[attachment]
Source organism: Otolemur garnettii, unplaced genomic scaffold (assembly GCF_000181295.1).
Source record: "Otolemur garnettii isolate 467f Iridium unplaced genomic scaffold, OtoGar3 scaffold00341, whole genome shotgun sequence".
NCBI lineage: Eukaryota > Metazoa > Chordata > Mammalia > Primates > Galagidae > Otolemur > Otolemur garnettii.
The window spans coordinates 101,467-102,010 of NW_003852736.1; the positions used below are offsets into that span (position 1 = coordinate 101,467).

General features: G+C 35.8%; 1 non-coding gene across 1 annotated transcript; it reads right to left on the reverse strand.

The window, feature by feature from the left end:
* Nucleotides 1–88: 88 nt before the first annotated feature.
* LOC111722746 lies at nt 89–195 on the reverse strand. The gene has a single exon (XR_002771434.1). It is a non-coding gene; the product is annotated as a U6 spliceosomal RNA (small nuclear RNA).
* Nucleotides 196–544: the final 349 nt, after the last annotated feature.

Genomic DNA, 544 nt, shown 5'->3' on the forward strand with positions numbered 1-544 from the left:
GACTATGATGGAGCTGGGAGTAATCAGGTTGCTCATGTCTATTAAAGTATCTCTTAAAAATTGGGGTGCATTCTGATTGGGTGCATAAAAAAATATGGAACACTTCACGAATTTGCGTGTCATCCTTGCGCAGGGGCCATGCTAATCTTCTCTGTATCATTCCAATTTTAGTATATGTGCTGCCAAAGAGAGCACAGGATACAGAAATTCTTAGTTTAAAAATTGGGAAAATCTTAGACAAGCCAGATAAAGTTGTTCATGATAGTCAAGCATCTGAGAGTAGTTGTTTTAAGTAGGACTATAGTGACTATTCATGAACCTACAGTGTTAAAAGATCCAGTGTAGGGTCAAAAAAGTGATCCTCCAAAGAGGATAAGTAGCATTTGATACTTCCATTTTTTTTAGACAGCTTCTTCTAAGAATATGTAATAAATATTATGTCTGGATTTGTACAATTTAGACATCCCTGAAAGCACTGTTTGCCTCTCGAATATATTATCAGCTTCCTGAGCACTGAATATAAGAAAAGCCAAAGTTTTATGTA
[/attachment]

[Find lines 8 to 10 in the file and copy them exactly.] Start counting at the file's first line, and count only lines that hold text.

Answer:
* LOC111722746 lies at nt 89–195 on the reverse strand. The gene has a single exon (XR_002771434.1). It is a non-coding gene; the product is annotated as a U6 spliceosomal RNA (small nuclear RNA).
* Nucleotides 196–544: the final 349 nt, after the last annotated feature.

Genomic DNA, 544 nt, shown 5'->3' on the forward strand with positions numbered 1-544 from the left: